Legislation allowing Missouri cities to compete on a level playing field with those in other states to attract major conventions is one step closer to becoming law in the Show Me state. On May 10, 2016, the Missouri Legislature passed the Meet in Missouri Act, formally House Bill 1698, which now goes to Governor Jay Nixon for signature.
Conventions and tourism are a big deal. In fiscal 2015, their total economic impact on the Missouri economy was $15.9 billion according to a report by the Missouri Department of Tourism, which also noted 297,000 Missourians are directly employed by tourism-related businesses.
The Meet in Missouri Act provides grants to cover up to half of the operational costs of the venue where the convention will be held. Eligible expenses include security, utilities, cleaning, event production, installation and dismantling, rental charges, and construction.
Only major conventions, those where more than half of attendees will travel from out of state and require overnight hotel rooms, qualify for the grant. It has been demonstrated that lodging costs are exceeded by other expenditures, including restaurant meals, while attendees are in town.
Further, many folks in town for the convention will experience Missouri for the first time and are more likely to return in the future and “talk-up” our state to friends and family.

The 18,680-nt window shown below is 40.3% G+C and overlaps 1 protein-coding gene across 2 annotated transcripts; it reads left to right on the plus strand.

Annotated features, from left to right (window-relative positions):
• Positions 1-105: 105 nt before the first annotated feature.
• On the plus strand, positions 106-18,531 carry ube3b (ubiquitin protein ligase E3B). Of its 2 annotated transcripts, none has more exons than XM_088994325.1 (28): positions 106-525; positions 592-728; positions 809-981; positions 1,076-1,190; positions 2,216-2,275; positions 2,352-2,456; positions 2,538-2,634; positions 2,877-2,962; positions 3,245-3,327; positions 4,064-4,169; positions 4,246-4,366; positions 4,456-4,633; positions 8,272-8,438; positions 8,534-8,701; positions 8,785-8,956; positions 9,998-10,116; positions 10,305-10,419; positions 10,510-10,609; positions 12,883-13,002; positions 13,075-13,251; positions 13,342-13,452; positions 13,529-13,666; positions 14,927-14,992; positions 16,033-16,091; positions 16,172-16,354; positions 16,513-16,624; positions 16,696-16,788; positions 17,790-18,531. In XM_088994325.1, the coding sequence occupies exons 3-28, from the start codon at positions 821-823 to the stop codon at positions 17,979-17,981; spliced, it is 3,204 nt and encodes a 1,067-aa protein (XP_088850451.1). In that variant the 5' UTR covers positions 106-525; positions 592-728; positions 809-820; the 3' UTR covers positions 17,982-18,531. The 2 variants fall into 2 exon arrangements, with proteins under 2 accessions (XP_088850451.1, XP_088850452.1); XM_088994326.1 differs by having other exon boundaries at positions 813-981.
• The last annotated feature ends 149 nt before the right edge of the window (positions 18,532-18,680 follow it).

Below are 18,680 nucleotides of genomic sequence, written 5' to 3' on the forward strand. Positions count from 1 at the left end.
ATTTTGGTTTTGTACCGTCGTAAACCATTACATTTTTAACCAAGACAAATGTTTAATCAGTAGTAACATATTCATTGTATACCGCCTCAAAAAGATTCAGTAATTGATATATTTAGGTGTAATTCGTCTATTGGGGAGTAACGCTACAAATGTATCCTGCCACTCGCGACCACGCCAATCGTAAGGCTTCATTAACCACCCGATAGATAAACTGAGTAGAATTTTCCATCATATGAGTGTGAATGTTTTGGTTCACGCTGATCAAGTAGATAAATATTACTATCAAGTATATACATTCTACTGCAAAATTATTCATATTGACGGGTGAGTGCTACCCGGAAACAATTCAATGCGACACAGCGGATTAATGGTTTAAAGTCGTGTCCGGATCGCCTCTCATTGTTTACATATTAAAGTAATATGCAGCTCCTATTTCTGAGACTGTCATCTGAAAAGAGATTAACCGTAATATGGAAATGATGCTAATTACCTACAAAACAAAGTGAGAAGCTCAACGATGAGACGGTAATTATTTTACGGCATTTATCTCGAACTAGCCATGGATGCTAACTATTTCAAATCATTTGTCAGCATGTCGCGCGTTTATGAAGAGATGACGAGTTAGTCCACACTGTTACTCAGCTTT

Passage of the Meet in Missouri Act was a 2016 legislative priority for MRA and a focus of our annual Legislative Day in March. Representatives of MRA attended committee hearings and testified in support of the Act on numerous occasions. Vic Allred, a past president of MRA and a director of Visit KC (formerly the Kansas City Convention & Visitors Association), was in Jefferson City several times. “Given their economic impact, competition for these conventions is fierce,” Allred noted. “Passage of this legislation allows our cities to compete with Nashville, Tampa, Indianapolis, and other cities for this important business.”
House Bill 1698 was sponsored by Representative Caleb Rowden (R – Columbia). Senator David Sater (R – Cassville) sponsored companion legislation in the Senate.